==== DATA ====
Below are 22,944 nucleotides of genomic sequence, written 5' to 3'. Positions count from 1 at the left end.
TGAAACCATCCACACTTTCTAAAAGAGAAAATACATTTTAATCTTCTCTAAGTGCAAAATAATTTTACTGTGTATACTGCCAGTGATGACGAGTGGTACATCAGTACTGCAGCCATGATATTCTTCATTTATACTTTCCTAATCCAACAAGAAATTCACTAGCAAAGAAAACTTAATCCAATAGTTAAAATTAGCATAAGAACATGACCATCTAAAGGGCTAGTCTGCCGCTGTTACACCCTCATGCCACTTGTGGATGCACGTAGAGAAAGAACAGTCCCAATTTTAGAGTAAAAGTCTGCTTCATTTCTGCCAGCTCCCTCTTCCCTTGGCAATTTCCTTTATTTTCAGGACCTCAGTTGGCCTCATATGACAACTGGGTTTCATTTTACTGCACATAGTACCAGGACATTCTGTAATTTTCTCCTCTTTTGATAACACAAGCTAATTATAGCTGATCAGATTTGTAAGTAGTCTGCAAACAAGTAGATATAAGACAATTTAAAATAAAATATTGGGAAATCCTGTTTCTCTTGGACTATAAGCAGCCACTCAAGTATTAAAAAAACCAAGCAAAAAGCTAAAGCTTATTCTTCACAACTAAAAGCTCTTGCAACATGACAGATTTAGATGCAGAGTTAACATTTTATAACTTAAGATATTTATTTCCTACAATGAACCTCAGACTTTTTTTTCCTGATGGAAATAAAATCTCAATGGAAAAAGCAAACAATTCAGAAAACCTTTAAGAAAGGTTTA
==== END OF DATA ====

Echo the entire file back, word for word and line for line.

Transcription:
Below are 22,944 nucleotides of genomic sequence, written 5' to 3'. Positions count from 1 at the left end.
TGAAACCATCCACACTTTCTAAAAGAGAAAATACATTTTAATCTTCTCTAAGTGCAAAATAATTTTACTGTGTATACTGCCAGTGATGACGAGTGGTACATCAGTACTGCAGCCATGATATTCTTCATTTATACTTTCCTAATCCAACAAGAAATTCACTAGCAAAGAAAACTTAATCCAATAGTTAAAATTAGCATAAGAACATGACCATCTAAAGGGCTAGTCTGCCGCTGTTACACCCTCATGCCACTTGTGGATGCACGTAGAGAAAGAACAGTCCCAATTTTAGAGTAAAAGTCTGCTTCATTTCTGCCAGCTCCCTCTTCCCTTGGCAATTTCCTTTATTTTCAGGACCTCAGTTGGCCTCATATGACAACTGGGTTTCATTTTACTGCACATAGTACCAGGACATTCTGTAATTTTCTCCTCTTTTGATAACACAAGCTAATTATAGCTGATCAGATTTGTAAGTAGTCTGCAAACAAGTAGATATAAGACAATTTAAAATAAAATATTGGGAAATCCTGTTTCTCTTGGACTATAAGCAGCCACTCAAGTATTAAAAAAACCAAGCAAAAAGCTAAAGCTTATTCTTCACAACTAAAAGCTCTTGCAACATGACAGATTTAGATGCAGAGTTAACATTTTATAACTTAAGATATTTATTTCCTACAATGAACCTCAGACTTTTTTTTCCTGATGGAAATAAAATCTCAATGGAAAAAGCAAACAATTCAGAAAACCTTTAAGAAAGGTTTA